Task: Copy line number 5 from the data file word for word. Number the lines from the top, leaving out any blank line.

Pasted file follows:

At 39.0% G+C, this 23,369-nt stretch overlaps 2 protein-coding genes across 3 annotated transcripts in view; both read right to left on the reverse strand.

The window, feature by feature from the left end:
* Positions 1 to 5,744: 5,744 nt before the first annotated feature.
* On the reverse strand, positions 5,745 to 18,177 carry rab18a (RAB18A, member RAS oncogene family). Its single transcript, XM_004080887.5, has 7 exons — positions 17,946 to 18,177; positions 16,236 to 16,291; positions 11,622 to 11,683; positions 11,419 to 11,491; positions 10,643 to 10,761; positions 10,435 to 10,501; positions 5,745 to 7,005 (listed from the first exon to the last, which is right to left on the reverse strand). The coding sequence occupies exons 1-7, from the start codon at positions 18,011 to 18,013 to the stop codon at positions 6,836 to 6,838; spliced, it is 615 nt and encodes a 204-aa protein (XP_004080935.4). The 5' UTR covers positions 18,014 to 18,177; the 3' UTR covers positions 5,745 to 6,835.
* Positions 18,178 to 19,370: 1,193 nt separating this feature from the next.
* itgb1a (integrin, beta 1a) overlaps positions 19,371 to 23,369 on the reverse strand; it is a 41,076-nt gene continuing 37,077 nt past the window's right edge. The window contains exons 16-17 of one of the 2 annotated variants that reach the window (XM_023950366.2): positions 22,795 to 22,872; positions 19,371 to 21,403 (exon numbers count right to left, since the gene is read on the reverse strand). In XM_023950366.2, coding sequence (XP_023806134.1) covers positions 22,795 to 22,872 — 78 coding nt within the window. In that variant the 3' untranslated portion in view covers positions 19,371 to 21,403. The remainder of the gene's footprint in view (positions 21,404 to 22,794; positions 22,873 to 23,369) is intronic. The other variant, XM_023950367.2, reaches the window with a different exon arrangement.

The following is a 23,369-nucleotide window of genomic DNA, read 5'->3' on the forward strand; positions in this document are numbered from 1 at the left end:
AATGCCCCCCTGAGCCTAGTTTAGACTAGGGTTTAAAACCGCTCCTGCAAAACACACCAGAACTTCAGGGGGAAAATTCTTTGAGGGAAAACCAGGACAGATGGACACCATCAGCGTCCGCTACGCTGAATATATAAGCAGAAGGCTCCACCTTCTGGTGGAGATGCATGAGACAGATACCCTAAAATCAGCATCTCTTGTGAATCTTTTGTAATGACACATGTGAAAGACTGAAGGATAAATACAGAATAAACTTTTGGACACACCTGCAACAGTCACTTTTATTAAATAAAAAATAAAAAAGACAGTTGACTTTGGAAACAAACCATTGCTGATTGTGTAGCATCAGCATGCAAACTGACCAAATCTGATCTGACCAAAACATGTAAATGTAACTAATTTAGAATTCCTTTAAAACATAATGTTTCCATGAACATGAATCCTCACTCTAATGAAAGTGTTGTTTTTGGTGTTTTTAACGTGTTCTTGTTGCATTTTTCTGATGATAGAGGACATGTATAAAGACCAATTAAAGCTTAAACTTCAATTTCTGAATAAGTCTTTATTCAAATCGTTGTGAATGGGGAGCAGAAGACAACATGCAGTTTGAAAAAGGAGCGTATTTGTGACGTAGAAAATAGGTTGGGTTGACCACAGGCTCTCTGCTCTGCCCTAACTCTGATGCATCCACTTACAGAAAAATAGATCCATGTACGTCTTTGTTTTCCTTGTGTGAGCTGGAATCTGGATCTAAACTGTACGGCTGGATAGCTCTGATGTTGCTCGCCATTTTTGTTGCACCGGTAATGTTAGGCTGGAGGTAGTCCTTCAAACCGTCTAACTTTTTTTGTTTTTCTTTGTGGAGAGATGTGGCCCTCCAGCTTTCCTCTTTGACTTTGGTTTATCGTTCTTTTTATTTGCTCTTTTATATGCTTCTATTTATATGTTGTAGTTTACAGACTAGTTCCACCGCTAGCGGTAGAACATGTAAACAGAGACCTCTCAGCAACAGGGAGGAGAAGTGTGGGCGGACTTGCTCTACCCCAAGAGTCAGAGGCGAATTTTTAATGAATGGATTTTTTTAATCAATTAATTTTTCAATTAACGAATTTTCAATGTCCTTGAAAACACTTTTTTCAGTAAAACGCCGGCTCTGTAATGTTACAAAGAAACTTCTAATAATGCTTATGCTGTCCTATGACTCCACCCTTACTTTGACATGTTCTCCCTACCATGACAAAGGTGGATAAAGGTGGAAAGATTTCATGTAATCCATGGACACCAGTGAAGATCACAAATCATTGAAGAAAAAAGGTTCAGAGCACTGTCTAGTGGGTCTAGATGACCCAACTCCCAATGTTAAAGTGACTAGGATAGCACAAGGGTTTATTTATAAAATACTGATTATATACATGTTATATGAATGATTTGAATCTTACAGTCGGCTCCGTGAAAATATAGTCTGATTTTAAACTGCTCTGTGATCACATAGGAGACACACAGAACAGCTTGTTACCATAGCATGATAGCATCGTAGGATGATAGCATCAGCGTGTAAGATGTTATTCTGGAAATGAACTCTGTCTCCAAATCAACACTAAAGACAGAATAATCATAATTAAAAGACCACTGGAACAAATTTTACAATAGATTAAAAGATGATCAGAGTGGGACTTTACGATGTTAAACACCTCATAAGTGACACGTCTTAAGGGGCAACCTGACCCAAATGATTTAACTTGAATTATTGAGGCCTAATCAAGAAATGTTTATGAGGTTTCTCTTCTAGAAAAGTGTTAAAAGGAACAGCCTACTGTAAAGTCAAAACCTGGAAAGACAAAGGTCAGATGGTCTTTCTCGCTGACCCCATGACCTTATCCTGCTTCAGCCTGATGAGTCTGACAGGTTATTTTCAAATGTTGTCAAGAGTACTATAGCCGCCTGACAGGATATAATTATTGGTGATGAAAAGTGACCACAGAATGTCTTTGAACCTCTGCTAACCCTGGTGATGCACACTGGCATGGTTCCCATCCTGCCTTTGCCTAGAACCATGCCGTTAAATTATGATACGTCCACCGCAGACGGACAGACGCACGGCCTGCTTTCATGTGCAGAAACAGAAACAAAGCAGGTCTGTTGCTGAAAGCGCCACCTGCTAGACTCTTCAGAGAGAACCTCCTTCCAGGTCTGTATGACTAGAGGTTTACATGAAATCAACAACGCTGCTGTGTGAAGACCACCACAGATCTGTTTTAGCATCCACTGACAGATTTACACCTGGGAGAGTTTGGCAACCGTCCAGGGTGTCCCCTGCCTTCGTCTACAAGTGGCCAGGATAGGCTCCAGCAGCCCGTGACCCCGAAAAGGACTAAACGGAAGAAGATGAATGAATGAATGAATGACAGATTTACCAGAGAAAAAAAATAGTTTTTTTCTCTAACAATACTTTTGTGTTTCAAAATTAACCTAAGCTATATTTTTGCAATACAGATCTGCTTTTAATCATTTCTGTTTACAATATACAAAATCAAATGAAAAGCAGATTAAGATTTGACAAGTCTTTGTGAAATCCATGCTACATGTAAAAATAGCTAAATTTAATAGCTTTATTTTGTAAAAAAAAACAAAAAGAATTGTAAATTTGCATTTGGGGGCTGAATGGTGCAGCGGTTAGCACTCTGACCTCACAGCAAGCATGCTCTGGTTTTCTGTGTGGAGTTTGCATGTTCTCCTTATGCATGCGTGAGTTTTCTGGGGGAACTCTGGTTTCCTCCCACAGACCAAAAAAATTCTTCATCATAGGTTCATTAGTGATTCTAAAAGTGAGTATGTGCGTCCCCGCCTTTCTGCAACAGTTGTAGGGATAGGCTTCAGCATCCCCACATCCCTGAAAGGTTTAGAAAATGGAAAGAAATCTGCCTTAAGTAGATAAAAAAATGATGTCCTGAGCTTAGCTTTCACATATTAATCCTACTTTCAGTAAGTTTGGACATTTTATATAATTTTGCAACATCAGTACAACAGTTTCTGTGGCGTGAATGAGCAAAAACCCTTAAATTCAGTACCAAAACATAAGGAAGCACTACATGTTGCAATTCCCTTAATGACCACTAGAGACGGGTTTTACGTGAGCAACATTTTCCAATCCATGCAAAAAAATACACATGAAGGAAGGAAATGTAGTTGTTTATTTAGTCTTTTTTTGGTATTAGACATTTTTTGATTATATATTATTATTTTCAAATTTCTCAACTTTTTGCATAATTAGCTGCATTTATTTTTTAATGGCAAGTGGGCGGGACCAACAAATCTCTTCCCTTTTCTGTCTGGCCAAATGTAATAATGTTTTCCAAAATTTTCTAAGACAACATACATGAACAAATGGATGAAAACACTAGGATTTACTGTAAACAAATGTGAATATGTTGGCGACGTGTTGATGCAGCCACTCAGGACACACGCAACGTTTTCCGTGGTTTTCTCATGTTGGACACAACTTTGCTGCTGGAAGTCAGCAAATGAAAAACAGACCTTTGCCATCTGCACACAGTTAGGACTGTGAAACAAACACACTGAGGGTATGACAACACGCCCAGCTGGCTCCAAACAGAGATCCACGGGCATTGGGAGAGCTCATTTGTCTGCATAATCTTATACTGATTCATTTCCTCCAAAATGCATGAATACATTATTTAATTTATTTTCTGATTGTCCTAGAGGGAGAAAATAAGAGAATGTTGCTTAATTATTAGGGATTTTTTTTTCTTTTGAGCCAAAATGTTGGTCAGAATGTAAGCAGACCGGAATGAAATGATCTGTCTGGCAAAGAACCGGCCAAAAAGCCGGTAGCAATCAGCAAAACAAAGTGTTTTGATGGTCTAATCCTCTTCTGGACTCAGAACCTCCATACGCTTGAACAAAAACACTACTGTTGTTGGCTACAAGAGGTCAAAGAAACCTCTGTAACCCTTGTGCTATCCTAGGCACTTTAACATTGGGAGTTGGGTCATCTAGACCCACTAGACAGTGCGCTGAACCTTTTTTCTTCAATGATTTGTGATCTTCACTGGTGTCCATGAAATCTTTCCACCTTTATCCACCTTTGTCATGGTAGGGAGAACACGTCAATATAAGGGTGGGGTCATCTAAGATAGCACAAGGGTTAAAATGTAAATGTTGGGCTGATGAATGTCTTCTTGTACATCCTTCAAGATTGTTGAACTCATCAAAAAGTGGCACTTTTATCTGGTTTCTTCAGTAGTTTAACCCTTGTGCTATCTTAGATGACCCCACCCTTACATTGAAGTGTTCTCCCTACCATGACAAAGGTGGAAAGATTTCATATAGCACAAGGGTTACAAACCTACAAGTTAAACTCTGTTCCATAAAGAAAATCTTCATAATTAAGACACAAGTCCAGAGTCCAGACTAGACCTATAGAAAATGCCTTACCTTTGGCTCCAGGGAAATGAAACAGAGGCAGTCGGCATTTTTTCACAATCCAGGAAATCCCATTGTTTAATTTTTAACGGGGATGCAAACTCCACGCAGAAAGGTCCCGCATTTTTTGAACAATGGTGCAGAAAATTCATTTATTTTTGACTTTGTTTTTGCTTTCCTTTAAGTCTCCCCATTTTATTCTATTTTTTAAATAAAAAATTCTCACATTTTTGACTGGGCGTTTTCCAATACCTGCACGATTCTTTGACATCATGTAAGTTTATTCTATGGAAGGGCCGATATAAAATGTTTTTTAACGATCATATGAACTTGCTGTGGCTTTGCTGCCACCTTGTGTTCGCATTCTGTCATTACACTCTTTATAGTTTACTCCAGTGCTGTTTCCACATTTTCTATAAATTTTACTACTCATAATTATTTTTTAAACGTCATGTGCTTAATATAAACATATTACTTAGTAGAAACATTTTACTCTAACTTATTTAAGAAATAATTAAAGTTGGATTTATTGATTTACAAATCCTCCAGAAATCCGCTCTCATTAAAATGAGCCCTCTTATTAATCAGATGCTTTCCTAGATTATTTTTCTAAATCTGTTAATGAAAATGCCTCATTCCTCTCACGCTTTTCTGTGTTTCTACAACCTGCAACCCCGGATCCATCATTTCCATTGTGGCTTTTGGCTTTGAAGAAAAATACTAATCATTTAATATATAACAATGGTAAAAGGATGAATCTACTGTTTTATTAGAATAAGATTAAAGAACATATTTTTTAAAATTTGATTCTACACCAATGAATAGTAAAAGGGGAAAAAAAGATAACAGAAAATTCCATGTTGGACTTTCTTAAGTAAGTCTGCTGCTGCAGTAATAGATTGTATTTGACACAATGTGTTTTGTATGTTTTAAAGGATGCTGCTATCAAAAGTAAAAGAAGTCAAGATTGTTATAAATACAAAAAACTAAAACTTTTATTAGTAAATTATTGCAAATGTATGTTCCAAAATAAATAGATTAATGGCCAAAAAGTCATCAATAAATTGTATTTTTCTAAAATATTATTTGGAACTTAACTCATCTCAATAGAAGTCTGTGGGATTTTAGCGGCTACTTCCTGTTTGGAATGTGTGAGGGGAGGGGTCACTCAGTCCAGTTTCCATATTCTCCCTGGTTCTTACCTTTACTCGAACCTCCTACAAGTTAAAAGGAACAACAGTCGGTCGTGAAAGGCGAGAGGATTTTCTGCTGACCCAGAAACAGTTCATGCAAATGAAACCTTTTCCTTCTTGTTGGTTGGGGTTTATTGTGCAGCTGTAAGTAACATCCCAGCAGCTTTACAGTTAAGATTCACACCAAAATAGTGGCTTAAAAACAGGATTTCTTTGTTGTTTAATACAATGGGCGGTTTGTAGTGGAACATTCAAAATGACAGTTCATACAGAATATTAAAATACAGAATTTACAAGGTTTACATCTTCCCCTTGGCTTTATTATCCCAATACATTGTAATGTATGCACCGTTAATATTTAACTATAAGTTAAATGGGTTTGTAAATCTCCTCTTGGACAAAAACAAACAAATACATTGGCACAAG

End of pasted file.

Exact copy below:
* Positions 18,178 to 19,370: 1,193 nt separating this feature from the next.